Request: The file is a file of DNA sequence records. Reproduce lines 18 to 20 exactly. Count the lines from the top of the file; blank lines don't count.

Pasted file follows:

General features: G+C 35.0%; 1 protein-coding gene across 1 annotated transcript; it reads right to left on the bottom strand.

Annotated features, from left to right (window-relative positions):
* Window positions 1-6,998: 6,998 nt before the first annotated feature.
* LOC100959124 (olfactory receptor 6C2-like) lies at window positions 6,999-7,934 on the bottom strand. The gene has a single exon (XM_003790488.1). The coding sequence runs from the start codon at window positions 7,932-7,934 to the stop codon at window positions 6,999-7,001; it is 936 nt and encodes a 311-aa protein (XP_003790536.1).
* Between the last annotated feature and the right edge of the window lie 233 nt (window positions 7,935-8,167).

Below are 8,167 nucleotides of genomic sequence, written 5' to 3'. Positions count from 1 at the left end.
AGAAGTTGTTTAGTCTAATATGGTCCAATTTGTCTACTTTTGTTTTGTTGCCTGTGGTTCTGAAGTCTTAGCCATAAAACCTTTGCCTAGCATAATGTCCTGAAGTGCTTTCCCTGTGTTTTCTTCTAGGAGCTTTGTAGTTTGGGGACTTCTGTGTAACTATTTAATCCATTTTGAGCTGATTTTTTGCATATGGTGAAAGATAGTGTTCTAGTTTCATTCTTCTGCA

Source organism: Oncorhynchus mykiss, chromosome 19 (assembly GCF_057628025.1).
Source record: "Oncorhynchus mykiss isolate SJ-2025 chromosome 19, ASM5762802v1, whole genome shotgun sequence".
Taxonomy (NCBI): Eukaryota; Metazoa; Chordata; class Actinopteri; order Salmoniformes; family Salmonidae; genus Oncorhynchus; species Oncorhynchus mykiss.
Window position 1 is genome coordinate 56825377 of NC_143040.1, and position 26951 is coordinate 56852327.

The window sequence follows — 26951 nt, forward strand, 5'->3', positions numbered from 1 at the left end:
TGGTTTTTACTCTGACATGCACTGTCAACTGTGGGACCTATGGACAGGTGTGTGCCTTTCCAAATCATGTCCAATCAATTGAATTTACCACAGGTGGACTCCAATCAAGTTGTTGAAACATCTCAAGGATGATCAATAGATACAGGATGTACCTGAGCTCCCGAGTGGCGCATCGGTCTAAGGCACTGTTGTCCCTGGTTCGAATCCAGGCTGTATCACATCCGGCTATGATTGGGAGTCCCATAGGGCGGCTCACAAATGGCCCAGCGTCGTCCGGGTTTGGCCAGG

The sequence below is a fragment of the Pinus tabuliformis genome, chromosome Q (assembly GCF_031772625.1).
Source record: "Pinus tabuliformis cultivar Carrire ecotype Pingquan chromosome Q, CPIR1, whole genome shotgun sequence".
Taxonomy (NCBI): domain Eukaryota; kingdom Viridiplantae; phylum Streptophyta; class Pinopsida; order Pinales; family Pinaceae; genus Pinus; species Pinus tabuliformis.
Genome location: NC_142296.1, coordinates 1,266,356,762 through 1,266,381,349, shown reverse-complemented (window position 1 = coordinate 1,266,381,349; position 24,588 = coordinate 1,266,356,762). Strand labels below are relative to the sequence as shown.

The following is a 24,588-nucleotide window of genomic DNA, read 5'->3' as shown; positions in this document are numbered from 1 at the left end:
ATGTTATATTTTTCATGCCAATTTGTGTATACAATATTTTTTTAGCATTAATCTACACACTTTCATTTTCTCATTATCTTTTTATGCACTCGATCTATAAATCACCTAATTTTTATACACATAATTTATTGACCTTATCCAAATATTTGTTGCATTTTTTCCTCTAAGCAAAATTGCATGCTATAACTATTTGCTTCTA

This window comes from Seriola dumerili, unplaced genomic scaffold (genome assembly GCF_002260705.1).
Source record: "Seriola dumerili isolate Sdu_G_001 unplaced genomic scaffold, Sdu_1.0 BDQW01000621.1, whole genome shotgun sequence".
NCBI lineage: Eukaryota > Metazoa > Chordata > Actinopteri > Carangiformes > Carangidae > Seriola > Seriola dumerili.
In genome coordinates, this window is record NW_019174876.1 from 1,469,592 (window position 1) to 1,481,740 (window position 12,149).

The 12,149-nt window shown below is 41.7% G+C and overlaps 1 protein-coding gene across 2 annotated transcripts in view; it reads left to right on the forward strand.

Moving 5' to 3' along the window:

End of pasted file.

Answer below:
The following is a 24,588-nucleotide window of genomic DNA, read 5'->3' as shown; positions in this document are numbered from 1 at the left end:
ATGTTATATTTTTCATGCCAATTTGTGTATACAATATTTTTTTAGCATTAATCTACACACTTTCATTTTCTCATTATCTTTTTATGCACTCGATCTATAAATCACCTAATTTTTATACACATAATTTATTGACCTTATCCAAATATTTGTTGCATTTTTTCCTCTAAGCAAAATTGCATGCTATAACTATTTGCTTCTA

This window comes from Seriola dumerili, unplaced genomic scaffold (genome assembly GCF_002260705.1).